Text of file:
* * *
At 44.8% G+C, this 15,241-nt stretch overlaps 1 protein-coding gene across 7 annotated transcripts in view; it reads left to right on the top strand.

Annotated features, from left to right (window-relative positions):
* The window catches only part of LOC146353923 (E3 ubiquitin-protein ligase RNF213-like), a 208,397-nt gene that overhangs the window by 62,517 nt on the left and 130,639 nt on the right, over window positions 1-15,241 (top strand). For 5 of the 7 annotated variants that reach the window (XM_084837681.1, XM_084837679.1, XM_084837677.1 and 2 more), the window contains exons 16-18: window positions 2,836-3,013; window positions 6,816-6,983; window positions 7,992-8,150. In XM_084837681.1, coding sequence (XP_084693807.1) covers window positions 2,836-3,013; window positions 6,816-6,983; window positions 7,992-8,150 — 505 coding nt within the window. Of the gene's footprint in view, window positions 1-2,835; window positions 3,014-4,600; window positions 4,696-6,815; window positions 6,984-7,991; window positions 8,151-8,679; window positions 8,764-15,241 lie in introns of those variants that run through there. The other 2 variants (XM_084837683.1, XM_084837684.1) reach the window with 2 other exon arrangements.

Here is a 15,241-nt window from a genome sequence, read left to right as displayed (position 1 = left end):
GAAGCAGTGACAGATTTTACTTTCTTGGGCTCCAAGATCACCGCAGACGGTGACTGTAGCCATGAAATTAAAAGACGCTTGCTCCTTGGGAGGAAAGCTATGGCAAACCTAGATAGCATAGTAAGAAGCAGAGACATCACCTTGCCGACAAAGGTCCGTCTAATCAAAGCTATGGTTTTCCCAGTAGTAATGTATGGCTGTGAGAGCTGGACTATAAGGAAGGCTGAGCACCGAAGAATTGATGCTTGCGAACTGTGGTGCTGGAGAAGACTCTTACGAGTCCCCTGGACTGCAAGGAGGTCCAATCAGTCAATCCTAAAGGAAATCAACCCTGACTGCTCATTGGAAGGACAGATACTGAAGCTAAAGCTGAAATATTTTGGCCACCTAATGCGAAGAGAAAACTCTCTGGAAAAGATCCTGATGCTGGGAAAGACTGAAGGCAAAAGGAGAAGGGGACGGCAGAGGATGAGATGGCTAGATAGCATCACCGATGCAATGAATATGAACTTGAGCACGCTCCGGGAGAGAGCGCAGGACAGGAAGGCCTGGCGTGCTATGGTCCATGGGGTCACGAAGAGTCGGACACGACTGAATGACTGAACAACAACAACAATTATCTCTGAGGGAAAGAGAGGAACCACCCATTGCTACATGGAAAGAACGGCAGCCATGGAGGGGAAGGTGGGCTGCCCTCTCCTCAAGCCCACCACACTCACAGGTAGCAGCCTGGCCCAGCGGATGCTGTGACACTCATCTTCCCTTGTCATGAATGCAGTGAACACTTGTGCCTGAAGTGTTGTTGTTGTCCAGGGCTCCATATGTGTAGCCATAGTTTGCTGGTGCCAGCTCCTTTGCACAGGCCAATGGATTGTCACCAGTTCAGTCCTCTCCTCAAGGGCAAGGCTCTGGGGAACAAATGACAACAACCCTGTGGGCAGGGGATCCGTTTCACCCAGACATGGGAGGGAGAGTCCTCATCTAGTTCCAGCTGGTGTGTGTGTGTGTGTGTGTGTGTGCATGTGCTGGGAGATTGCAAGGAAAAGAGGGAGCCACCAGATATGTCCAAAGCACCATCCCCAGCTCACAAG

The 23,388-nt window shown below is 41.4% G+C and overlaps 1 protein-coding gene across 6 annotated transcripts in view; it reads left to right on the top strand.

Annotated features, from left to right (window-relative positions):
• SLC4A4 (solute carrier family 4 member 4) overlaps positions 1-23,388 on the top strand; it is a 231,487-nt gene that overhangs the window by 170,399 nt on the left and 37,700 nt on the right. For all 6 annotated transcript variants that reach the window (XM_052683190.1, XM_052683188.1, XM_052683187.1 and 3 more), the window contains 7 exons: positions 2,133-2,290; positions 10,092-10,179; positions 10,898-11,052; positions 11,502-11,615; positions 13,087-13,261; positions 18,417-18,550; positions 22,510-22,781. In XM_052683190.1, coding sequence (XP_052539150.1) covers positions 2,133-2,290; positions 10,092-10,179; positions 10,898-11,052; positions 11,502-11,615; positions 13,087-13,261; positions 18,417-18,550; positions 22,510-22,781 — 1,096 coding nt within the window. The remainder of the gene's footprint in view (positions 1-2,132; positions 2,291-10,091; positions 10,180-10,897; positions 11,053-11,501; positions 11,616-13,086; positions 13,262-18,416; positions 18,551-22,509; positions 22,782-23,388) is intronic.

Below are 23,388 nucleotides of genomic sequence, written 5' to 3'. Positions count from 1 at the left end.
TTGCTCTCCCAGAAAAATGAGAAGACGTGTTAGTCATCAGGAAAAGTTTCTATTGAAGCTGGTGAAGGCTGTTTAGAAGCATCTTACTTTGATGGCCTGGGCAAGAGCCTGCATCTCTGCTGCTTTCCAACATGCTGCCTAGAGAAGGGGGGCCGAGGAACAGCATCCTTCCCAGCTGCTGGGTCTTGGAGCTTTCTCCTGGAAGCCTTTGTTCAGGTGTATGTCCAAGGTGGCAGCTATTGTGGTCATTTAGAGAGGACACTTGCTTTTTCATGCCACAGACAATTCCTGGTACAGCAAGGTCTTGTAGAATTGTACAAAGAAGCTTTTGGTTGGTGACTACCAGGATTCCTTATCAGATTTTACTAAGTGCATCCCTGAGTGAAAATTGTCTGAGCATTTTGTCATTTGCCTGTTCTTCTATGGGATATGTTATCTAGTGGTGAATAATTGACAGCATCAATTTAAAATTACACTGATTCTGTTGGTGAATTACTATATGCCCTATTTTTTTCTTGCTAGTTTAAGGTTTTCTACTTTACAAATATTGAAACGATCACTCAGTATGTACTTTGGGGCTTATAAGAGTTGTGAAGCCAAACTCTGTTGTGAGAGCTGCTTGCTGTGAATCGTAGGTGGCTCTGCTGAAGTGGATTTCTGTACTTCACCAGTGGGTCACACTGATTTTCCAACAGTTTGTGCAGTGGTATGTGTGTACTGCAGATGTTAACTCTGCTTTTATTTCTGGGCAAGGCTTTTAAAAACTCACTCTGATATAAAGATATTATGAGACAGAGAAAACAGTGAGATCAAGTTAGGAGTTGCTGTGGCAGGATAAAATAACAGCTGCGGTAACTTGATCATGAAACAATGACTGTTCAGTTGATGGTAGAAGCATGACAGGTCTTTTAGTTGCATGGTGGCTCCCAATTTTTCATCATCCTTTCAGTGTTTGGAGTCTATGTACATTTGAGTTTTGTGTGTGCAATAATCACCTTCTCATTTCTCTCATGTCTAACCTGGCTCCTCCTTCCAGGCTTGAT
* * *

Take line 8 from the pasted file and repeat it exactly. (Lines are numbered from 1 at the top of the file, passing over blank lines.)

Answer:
• SLC4A4 (solute carrier family 4 member 4) overlaps positions 1-23,388 on the top strand; it is a 231,487-nt gene that overhangs the window by 170,399 nt on the left and 37,700 nt on the right. For all 6 annotated transcript variants that reach the window (XM_052683190.1, XM_052683188.1, XM_052683187.1 and 3 more), the window contains 7 exons: positions 2,133-2,290; positions 10,092-10,179; positions 10,898-11,052; positions 11,502-11,615; positions 13,087-13,261; positions 18,417-18,550; positions 22,510-22,781. In XM_052683190.1, coding sequence (XP_052539150.1) covers positions 2,133-2,290; positions 10,092-10,179; positions 10,898-11,052; positions 11,502-11,615; positions 13,087-13,261; positions 18,417-18,550; positions 22,510-22,781 — 1,096 coding nt within the window. The remainder of the gene's footprint in view (positions 1-2,132; positions 2,291-10,091; positions 10,180-10,897; positions 11,053-11,501; positions 11,616-13,086; positions 13,262-18,416; positions 18,551-22,509; positions 22,782-23,388) is intronic.